1911 Encyclopædia Britannica/February
|←Febronianism||1911 Encyclopædia Britannica, Volume 10
|Febvre, Alexandre Frédéric→|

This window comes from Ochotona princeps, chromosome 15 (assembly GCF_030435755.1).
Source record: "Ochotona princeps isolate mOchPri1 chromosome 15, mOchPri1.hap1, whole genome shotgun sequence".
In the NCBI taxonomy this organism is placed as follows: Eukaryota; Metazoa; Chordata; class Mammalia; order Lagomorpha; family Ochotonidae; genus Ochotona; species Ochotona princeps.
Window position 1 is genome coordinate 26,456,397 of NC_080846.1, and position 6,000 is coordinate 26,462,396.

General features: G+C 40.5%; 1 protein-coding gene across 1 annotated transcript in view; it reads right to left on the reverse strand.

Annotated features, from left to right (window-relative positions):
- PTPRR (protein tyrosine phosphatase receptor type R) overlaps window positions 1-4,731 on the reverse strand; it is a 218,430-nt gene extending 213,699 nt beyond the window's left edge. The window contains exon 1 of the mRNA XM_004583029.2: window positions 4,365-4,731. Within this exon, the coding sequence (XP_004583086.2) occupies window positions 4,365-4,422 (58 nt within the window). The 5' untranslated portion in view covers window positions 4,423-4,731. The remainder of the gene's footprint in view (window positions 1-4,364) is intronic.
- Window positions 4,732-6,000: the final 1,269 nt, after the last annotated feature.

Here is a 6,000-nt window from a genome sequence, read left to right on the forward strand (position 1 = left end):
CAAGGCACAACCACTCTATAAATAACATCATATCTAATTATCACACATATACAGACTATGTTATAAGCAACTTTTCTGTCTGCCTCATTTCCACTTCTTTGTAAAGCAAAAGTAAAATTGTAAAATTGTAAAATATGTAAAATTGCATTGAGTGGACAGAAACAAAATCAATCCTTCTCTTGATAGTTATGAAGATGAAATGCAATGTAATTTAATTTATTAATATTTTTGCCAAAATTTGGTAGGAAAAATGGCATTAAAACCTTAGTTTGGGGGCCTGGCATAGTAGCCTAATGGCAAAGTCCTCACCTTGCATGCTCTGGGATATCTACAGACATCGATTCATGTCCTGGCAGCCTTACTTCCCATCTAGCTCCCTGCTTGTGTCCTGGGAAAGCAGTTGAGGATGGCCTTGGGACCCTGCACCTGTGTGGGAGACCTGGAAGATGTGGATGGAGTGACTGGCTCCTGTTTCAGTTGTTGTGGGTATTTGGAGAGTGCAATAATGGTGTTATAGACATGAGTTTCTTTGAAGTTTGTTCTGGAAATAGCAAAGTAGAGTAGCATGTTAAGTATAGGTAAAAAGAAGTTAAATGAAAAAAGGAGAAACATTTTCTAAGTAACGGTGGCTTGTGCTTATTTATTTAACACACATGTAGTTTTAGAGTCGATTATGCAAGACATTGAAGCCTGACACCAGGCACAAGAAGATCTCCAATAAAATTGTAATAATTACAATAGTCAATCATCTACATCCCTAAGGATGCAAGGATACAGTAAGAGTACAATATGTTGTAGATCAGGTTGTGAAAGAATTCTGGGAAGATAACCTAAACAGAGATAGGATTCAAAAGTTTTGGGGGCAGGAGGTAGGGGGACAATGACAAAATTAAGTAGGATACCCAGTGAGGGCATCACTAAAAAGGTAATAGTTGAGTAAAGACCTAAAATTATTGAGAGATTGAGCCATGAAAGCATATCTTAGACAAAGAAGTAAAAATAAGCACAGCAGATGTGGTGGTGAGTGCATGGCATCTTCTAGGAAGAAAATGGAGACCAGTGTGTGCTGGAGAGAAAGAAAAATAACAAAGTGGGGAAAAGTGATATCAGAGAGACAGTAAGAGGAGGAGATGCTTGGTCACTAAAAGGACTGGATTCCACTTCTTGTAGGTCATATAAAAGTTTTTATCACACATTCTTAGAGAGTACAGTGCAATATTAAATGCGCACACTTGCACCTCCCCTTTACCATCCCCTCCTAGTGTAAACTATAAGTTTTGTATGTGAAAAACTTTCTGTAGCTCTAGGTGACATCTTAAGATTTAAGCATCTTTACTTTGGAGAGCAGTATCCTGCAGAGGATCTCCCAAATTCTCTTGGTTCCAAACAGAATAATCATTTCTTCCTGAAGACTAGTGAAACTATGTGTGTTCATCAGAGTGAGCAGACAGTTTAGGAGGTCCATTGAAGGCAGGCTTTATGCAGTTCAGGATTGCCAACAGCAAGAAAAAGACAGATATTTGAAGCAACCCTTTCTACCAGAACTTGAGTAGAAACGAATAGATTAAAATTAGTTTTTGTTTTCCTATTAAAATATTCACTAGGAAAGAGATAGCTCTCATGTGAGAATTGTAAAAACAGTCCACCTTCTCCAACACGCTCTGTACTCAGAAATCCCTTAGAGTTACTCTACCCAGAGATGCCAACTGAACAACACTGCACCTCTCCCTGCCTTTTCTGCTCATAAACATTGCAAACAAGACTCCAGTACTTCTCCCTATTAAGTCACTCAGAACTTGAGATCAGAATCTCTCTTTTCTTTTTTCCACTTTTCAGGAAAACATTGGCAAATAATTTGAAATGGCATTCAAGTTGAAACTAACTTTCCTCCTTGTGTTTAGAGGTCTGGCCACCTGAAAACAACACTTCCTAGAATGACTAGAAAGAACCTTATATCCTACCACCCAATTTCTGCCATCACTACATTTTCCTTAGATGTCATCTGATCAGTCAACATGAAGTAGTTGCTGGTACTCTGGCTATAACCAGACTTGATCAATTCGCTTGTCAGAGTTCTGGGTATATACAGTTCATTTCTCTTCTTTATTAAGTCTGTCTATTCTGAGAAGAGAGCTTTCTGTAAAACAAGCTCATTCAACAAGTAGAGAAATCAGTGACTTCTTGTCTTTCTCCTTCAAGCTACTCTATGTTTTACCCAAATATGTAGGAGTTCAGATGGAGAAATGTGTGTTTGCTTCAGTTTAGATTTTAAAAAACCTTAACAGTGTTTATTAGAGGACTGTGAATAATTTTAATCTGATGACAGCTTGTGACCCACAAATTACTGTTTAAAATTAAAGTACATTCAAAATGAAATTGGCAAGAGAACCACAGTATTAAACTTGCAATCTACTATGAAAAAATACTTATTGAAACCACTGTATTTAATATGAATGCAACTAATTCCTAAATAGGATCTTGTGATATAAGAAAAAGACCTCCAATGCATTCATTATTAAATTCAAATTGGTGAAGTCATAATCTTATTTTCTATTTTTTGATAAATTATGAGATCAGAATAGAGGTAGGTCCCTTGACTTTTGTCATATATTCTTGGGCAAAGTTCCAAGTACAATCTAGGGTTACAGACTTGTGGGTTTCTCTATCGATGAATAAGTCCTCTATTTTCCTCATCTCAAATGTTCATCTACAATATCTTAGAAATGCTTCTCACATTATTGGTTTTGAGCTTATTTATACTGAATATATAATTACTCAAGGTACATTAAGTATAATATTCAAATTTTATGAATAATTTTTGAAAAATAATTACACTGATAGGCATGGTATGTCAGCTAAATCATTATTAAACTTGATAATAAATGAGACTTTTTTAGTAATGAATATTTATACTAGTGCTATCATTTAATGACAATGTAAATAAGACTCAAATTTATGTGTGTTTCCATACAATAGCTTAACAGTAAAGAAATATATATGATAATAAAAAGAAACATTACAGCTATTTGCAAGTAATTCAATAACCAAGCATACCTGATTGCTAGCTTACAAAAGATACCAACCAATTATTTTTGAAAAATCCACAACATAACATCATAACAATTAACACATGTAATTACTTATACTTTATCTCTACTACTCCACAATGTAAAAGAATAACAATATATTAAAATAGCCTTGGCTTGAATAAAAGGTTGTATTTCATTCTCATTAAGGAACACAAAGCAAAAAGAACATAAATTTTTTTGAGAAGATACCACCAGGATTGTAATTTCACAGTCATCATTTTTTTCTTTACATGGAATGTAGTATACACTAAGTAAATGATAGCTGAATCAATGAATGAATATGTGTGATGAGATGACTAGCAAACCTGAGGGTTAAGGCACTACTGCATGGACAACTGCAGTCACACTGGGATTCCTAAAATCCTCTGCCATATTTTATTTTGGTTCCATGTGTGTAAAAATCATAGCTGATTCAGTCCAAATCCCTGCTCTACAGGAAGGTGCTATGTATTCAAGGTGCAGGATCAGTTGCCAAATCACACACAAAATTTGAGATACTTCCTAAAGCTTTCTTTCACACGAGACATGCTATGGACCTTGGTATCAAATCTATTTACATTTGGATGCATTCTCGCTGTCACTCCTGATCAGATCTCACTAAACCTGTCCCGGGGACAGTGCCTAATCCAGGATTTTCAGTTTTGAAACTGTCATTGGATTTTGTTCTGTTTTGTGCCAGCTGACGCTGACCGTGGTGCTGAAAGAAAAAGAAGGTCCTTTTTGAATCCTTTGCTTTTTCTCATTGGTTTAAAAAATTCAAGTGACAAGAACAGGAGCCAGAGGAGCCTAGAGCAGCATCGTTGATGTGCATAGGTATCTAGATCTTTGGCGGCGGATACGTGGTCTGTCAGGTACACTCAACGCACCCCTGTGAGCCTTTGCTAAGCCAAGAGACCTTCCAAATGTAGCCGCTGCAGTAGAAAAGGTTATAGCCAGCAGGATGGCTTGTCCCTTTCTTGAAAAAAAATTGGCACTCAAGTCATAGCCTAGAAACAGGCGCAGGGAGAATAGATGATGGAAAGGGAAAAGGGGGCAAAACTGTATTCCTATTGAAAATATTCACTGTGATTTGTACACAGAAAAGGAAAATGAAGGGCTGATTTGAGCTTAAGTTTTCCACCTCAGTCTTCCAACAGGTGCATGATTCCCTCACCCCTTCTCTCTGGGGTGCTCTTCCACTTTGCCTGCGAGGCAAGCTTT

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FEBRUARY, the second month of the modern calendar. In ordinary years it contains 28 days; but in bissextile or leap year, by the addition of the intercalary day, it consists of 29 days. This month was not in the Romulian calendar. In the reign of Numa two months were added to the year, namely, January at the beginning, and February at the end; and this arrangement was continued until 452 B.C., when the decemvirs placed February after January. The ancient name of Februarius was derived from februare, to purify, or from Februa, the Roman festival of general expiation and lustration, which was celebrated during the latter part of this month. In February also the Lupercalia were held, and women were purified by the priests of Pan Lyceus at that festival. The Anglo-Saxons called this month Sprout-Kale from the sprouting of the cabbage at this season. Later it was known as Solmonath, because of the return of the sun from the low latitudes. The most generally noted days of February are the following: — the 2nd, Candlemas day, one of the fixed quarter days used in Scotland; the 14th, St Valentine's day; and the 24th, St Matthias. The church festival of St Matthias was formerly observed on the 25th of February in bissextile years, but it is now invariably celebrated on the 24th.